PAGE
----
We have investigated the immune status of patients with hematologic malignancies treated with a low intensity conditioning in preparation for allogeneic stem cell transplantation. Conditioning consisted of fludarabine, anti-T lymphocyte globulin and low-dose busulfan, followed by infusion of allogeneic blood stem cells. This protocol resulted in rapid engraftment and complete replacement of host with donor hematopoietic cells. Immunological parameters of these patients were compared to those patients who were conditioned by an aggressive myeloablative regimen. Distribution of cell surface markers of lymphocyte subsets from both groups of patients was similar, but different from that of normal control cells. Reduced intensity or non-myeloablative conditioning prior to allogeneic stem cell transplantation (NST), hardly lowered the normal T cell-dependent mitogenic response even during the early period following transplant, while the myeloablative treatments resulted in a suppressed mitogenic reaction and in slow immune recovery. Reactivity of non-MHC restricted cytotoxic T cells was also at a normal level in patients who were treated with NST. We conclude that stem cell engraftment following reduced conditioning may result in early reconstitution of immune responses assessed in vitro. We hypothesize that clinical application of NST may lead to faster development of effective immune responses against residual host-type malignant and abnormal non-malignant hematopoietic cells, although the role of fludarabine on post-transplant infections remains to be investigated in a larger cohort of patients.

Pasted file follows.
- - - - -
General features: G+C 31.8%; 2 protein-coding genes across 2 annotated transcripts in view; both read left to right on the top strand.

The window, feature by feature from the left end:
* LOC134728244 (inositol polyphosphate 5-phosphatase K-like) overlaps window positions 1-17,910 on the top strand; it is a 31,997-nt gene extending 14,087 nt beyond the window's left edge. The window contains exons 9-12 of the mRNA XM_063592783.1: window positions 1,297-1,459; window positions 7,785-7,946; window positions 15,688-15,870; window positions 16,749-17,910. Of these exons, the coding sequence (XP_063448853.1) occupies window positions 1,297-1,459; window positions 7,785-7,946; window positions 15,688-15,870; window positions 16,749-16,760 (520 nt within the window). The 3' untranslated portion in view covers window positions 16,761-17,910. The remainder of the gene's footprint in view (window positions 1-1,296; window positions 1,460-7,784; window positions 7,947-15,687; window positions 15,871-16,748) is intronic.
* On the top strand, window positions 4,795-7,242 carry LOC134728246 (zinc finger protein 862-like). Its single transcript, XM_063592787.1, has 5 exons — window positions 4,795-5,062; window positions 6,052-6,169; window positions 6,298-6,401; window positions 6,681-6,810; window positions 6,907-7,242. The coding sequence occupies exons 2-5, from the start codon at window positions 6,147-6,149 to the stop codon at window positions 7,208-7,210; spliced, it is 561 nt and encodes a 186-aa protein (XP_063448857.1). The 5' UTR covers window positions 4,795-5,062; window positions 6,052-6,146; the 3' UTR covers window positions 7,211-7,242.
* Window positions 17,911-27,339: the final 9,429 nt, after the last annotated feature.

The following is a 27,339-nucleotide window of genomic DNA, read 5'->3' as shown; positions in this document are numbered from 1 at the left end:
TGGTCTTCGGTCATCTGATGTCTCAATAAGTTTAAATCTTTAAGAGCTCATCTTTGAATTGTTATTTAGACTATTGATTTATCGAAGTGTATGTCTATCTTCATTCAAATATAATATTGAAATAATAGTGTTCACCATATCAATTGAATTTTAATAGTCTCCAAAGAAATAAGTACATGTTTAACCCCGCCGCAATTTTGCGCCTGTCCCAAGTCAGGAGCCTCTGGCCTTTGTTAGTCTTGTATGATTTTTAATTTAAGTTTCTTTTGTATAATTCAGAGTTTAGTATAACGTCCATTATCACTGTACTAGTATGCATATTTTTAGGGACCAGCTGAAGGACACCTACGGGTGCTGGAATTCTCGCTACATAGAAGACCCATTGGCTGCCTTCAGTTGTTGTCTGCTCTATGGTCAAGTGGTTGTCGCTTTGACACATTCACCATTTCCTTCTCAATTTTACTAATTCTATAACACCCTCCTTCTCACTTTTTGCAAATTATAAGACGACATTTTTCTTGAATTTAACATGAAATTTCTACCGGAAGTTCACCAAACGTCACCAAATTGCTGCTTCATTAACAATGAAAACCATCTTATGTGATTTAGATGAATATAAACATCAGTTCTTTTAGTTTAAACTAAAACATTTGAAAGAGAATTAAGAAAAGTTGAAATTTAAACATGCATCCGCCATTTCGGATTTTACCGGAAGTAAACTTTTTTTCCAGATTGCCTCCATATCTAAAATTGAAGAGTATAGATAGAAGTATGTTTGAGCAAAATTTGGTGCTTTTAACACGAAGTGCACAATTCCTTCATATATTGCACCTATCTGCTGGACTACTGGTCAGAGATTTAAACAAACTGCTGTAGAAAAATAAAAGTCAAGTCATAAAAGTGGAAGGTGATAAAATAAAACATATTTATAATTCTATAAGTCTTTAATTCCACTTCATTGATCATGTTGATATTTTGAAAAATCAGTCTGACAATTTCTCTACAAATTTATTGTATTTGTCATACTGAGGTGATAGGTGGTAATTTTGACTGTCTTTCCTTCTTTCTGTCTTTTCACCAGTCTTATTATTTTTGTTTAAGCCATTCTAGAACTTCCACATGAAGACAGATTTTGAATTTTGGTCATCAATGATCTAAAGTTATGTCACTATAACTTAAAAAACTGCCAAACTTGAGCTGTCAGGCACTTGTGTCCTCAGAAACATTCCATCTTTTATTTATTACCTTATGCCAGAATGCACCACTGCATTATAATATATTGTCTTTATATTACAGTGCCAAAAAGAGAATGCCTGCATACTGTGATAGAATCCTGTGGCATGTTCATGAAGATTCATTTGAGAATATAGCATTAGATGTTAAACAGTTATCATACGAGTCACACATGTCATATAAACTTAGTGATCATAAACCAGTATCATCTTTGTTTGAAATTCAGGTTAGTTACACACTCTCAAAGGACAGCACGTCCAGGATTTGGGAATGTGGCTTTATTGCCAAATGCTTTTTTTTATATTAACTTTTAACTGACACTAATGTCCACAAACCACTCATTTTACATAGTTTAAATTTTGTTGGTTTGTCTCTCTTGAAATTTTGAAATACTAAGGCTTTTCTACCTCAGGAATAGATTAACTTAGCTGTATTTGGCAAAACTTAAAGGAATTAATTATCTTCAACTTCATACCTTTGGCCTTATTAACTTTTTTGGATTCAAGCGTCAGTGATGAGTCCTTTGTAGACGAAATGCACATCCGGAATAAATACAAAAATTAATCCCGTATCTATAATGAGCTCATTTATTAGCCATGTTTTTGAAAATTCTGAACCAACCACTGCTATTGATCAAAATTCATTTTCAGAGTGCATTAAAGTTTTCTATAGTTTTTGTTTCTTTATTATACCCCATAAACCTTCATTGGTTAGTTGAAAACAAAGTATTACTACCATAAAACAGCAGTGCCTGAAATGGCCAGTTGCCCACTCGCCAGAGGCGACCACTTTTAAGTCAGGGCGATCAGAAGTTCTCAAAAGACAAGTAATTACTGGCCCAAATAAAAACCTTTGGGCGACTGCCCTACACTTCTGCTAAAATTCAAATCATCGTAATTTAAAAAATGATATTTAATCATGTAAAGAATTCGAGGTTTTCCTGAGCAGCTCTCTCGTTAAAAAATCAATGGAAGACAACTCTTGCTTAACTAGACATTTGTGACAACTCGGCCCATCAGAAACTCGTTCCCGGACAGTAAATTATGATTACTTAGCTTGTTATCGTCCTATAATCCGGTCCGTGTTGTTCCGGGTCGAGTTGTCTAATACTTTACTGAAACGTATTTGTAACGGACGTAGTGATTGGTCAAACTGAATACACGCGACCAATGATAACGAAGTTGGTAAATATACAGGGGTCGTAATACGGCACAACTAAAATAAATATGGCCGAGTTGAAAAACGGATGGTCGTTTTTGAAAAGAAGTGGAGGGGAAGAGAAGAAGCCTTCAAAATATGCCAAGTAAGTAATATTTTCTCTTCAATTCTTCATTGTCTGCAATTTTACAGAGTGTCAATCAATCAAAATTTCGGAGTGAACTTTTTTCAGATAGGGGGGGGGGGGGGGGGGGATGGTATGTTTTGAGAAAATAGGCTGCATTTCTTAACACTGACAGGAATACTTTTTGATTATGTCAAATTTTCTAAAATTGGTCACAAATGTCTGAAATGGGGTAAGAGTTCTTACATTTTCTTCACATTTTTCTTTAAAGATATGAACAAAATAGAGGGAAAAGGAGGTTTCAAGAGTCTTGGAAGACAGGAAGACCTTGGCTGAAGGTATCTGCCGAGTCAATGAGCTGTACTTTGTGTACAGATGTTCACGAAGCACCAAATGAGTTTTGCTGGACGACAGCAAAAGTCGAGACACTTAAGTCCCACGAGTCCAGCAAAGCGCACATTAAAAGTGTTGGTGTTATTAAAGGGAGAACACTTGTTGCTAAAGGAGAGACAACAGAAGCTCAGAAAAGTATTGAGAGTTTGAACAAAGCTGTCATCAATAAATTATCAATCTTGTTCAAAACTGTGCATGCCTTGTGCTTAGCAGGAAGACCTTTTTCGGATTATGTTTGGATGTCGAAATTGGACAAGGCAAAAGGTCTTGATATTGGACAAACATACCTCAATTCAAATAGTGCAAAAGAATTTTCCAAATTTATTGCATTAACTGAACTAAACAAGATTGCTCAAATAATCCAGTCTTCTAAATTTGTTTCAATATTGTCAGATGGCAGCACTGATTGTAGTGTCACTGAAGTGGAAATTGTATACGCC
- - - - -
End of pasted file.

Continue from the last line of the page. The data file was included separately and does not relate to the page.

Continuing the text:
- Allogeneic bone marrow transplantation (BMT)
- Immune response
- Non-myeloablative stem cell transplantation (NST)